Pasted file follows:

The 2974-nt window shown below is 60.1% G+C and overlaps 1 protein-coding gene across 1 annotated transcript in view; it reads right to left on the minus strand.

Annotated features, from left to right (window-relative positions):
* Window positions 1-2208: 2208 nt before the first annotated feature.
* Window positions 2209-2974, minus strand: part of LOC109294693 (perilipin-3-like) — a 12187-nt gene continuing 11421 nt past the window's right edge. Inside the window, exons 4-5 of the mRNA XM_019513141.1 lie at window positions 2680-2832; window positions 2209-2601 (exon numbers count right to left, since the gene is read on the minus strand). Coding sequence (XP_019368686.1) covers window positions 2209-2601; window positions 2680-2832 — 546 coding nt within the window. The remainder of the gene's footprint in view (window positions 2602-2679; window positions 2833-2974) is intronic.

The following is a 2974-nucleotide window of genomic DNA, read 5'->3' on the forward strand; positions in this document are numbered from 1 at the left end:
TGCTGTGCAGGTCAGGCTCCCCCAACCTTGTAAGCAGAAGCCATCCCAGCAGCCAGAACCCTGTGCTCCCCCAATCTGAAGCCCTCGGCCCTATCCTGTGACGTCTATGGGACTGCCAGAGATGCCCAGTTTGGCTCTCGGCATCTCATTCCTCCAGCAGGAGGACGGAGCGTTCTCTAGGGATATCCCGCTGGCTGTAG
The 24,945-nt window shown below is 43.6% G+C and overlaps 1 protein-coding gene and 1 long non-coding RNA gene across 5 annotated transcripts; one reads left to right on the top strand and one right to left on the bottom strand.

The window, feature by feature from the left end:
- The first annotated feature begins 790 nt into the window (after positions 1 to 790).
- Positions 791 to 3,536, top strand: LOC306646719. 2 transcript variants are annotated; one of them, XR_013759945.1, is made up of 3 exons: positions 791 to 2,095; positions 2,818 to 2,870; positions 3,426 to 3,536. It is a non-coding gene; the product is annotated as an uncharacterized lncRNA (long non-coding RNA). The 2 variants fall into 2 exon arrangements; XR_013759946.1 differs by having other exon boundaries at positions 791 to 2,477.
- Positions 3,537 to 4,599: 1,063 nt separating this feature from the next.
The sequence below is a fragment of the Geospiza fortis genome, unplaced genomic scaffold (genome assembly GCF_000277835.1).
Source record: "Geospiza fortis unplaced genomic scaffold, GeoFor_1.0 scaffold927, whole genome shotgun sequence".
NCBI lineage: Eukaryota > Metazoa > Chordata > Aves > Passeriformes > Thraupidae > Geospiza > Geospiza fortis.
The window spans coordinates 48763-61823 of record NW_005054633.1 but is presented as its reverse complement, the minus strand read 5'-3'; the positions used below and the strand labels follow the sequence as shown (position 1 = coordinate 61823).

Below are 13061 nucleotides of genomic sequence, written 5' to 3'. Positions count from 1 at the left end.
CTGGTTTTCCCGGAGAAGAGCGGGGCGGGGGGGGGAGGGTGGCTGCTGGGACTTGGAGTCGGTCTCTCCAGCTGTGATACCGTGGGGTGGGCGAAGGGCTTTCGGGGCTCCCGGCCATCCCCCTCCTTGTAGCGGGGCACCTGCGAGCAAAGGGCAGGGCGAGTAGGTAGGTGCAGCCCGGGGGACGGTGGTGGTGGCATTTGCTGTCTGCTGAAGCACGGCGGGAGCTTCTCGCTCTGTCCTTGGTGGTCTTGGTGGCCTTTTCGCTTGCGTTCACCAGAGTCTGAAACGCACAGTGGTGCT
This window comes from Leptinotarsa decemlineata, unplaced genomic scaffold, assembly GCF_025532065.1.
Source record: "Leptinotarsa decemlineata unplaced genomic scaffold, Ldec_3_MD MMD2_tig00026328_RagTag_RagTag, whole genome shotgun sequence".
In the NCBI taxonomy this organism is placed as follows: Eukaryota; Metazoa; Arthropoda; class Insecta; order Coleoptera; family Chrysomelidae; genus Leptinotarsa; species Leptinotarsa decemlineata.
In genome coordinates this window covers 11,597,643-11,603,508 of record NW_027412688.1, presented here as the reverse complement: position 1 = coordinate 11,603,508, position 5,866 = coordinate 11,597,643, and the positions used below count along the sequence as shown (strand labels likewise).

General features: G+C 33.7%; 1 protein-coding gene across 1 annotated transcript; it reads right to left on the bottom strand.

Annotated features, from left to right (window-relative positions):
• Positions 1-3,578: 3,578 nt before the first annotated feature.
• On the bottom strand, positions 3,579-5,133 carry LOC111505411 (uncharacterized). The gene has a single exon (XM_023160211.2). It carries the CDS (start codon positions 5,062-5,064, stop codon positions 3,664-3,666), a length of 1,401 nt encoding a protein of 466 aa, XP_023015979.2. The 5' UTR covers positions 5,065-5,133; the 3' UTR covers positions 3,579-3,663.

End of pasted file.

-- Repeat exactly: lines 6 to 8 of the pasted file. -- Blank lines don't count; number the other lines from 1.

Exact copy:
TGCTGTGCAGGTCAGGCTCCCCCAACCTTGTAAGCAGAAGCCATCCCAGCAGCCAGAACCCTGTGCTCCCCCAATCTGAAGCCCTCGGCCCTATCCTGTGACGTCTATGGGACTGCCAGAGATGCCCAGTTTGGCTCTCGGCATCTCATTCCTCCAGCAGGAGGACGGAGCGTTCTCTAGGGATATCCCGCTGGCTGTAG
The 24,945-nt window shown below is 43.6% G+C and overlaps 1 protein-coding gene and 1 long non-coding RNA gene across 5 annotated transcripts; one reads left to right on the top strand and one right to left on the bottom strand.

The window, feature by feature from the left end: